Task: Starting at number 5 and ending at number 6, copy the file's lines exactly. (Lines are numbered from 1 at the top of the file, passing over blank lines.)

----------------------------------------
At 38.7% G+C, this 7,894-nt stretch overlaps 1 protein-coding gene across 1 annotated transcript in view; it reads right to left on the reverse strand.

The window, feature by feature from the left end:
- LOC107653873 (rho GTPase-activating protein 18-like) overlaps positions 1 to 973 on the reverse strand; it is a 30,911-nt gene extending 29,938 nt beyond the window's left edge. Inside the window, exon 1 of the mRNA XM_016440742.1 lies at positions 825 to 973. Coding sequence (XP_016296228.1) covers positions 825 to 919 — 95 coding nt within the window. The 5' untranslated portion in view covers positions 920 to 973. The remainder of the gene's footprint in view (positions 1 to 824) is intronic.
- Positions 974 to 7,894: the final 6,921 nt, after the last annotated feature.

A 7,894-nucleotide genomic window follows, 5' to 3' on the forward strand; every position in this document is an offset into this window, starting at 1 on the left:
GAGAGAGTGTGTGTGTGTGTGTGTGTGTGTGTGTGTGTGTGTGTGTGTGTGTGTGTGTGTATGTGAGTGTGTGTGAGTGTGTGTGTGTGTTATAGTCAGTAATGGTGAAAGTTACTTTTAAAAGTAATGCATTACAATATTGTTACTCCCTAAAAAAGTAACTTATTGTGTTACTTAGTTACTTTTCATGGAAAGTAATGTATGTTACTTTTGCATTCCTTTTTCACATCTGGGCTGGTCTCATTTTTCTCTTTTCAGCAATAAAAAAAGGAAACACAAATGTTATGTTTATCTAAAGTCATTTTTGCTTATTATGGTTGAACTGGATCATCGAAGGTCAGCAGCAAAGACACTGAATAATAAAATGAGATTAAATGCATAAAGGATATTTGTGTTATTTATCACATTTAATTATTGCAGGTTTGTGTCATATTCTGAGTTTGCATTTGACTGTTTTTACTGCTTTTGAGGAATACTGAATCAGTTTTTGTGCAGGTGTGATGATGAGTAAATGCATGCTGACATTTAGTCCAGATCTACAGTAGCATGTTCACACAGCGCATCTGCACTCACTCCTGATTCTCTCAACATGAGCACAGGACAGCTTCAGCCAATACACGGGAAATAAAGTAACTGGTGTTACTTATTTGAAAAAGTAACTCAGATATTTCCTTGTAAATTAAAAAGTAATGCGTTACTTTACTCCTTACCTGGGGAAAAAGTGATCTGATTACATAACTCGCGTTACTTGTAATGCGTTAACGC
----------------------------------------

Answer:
A 7,894-nucleotide genomic window follows, 5' to 3' on the forward strand; every position in this document is an offset into this window, starting at 1 on the left:
GAGAGAGTGTGTGTGTGTGTGTGTGTGTGTGTGTGTGTGTGTGTGTGTGTGTGTGTGTGTATGTGAGTGTGTGTGAGTGTGTGTGTGTGTTATAGTCAGTAATGGTGAAAGTTACTTTTAAAAGTAATGCATTACAATATTGTTACTCCCTAAAAAAGTAACTTATTGTGTTACTTAGTTACTTTTCATGGAAAGTAATGTATGTTACTTTTGCATTCCTTTTTCACATCTGGGCTGGTCTCATTTTTCTCTTTTCAGCAATAAAAAAAGGAAACACAAATGTTATGTTTATCTAAAGTCATTTTTGCTTATTATGGTTGAACTGGATCATCGAAGGTCAGCAGCAAAGACACTGAATAATAAAATGAGATTAAATGCATAAAGGATATTTGTGTTATTTATCACATTTAATTATTGCAGGTTTGTGTCATATTCTGAGTTTGCATTTGACTGTTTTTACTGCTTTTGAGGAATACTGAATCAGTTTTTGTGCAGGTGTGATGATGAGTAAATGCATGCTGACATTTAGTCCAGATCTACAGTAGCATGTTCACACAGCGCATCTGCACTCACTCCTGATTCTCTCAACATGAGCACAGGACAGCTTCAGCCAATACACGGGAAATAAAGTAACTGGTGTTACTTATTTGAAAAAGTAACTCAGATATTTCCTTGTAAATTAAAAAGTAATGCGTTACTTTACTCCTTACCTGGGGAAAAAGTGATCTGATTACATAACTCGCGTTACTTGTAATGCGTTAACGC